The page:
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Quote:
Originally Posted by DavidMcCann View Post
Distrowatch has just reviewed the latest Debian:
http://distrowatch.com/weekly.php?issue=current#debian
Note the comments

'' the lack of customization in Debian's desktop environments tends to give me the impression that Debian is more of a server platform which can be used as a desktop system rather than a distribution designed with desktop use as the top priority.
Debian may require more effort up front to install and configure the system, and it doesn't offer a lot of modern conveniences or hand-holding. ''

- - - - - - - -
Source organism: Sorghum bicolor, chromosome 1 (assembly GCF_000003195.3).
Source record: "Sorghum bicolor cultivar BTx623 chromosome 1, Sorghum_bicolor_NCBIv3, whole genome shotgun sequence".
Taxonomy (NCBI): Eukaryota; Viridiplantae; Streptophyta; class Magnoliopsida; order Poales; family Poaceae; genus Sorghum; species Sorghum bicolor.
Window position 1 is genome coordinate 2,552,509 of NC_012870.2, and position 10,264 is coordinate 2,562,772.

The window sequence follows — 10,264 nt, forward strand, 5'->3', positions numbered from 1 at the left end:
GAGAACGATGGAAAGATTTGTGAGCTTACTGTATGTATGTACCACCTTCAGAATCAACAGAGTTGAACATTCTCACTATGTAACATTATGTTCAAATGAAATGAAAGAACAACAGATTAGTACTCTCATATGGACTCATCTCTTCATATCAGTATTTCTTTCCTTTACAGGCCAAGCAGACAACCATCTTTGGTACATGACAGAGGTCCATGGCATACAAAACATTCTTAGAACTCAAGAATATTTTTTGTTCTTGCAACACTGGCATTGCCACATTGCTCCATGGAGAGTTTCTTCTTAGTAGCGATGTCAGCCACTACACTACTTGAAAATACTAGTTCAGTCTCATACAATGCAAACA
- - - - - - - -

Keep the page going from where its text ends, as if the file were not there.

Pretty much what I said earlier.
In my view, there is a difference between OS and GUI.
A lot of people enjoy the fact they can change their browser toolbar from grey to... aquamarine.
It's all about the GUI. Not the OS.

But Debian is not about 'customisation', 'corporate', 'convenience' and 'fashion'.
These are weak terms.
It's about 'security', 'libre', and 'open source'.
These are strong terms.

Our computer with all our private data and private browsing history should not be sold to companies just so we can change our toolbar colour from grey to aquamarine.